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January 29, 2013 - Word of the Day



To regret something is to feel unhappy about a decision that was made in the past. A person feels sorry about what he or she has done. This verb is often used in the present tense:

  • Mirna regrets leaving her job to work for a new company.
  • Mario regrets moving to California. He thought it would be great, but he hates it there.
  • They don't regret their decision to move back to Honduras.
  • I regret not traveling more when I was younger.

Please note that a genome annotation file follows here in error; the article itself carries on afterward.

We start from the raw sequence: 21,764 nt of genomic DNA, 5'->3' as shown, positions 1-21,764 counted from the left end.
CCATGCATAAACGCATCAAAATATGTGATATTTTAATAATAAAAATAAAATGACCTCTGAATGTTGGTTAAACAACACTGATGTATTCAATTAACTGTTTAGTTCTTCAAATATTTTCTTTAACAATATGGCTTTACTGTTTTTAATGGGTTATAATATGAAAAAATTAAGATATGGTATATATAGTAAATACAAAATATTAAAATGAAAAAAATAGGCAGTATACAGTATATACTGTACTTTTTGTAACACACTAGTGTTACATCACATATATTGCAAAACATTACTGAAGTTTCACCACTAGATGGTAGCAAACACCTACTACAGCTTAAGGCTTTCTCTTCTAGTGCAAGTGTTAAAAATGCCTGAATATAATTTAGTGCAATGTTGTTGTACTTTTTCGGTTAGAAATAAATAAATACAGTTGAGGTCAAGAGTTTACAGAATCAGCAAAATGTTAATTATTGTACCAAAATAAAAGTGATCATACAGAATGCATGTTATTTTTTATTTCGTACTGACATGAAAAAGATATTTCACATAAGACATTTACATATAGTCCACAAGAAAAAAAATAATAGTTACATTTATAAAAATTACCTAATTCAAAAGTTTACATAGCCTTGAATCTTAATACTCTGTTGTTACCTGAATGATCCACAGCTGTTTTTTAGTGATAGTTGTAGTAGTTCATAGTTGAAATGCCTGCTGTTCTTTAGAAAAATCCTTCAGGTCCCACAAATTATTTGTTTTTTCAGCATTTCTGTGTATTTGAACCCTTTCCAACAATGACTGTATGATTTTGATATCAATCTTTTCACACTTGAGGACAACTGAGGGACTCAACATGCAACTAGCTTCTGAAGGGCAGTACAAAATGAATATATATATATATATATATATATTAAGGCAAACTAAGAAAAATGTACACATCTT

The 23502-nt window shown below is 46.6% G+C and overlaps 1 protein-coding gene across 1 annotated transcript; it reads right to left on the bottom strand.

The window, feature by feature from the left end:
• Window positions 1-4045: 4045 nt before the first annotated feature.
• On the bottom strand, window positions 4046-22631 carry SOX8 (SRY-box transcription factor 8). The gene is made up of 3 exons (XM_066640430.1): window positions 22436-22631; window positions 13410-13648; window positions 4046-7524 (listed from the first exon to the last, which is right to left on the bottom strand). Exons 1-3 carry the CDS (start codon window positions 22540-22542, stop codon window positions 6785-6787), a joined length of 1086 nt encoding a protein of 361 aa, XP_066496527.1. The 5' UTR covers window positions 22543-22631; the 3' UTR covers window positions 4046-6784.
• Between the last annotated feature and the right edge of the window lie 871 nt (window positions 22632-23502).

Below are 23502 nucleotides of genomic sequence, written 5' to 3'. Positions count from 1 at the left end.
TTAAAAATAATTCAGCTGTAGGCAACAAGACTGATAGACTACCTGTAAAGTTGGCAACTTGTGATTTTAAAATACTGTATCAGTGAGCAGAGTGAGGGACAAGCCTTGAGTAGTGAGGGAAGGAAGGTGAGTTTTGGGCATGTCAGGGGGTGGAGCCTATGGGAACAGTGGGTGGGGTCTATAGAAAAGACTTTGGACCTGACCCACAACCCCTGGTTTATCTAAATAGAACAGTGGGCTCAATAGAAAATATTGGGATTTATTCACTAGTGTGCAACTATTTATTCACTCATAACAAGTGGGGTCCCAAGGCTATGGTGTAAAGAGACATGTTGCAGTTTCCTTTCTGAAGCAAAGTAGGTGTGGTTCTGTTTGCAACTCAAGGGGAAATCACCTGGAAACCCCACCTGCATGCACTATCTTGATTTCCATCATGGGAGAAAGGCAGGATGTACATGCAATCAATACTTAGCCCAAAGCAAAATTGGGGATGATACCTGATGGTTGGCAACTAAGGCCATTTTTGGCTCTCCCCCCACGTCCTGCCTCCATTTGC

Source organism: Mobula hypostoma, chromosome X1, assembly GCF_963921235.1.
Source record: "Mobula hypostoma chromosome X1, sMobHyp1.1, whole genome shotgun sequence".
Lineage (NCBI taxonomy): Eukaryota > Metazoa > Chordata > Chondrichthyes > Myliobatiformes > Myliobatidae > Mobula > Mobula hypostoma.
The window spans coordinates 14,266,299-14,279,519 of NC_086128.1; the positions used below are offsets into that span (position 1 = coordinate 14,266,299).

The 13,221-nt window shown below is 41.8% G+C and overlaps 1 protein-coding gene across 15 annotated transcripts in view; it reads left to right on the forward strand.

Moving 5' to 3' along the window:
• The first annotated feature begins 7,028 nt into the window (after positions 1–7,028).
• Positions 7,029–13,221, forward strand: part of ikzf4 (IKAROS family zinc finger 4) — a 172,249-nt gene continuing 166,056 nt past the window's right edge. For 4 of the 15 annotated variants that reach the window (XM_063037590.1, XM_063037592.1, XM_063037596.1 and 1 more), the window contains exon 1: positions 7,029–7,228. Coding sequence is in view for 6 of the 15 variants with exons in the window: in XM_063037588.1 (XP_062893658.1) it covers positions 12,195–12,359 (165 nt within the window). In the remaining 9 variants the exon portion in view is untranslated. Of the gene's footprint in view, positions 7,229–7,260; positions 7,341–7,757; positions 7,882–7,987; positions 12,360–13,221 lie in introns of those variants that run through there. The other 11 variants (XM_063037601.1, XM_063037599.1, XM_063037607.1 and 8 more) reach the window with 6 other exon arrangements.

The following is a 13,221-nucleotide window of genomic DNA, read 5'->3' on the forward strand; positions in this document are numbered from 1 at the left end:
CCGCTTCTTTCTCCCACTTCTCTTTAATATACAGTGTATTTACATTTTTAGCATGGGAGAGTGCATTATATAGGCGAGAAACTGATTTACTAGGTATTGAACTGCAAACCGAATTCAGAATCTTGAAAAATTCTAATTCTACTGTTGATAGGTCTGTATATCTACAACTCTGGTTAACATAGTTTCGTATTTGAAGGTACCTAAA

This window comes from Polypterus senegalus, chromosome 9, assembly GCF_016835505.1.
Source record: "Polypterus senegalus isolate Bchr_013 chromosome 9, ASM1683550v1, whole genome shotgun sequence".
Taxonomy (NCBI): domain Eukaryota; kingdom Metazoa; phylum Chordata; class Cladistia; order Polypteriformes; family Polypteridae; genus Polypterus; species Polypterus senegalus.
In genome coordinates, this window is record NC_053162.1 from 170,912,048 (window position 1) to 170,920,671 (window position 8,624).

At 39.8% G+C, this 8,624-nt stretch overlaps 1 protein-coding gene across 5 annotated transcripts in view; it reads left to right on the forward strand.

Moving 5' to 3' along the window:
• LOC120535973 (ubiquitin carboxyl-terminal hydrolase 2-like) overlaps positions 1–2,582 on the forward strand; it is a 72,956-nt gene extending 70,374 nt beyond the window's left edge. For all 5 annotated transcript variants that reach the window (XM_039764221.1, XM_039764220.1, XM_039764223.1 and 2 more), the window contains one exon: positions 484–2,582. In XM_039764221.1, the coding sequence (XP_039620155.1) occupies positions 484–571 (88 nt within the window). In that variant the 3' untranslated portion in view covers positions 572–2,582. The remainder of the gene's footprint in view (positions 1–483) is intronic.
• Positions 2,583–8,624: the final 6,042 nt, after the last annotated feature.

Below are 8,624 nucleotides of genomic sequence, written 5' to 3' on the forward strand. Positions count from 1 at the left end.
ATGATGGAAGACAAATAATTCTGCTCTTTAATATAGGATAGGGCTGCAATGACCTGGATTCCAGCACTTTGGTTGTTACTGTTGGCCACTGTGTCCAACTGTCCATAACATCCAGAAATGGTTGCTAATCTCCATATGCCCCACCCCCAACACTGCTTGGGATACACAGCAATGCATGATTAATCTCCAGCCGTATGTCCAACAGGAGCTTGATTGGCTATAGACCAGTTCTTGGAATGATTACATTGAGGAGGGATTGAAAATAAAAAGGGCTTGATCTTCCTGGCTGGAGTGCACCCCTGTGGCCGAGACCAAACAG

• You'd better not do that. You'll regret it. (This last sentence is in the future tense.)

Use "regret" in the past tense (regretted) if the unhappy feelings or sorrow change over time:

  • At first they regretted their decision, but gradually they became used to it.
  • Tony regretted his decision to get married at such a young age, but now he accepts it.
  • Ellen never regretted having so many children. She has eight kids.
  • Tori has always regretted not learning how to play the piano as a child. (This sentence is in the present perfect tense. The regret still exists.)

You can also use "regret" as a noun:

  • Jim has many regrets about working for that company.
  • Sheila has no regrets when it comes to her work as a doctor.
  • Do you have any regrets?


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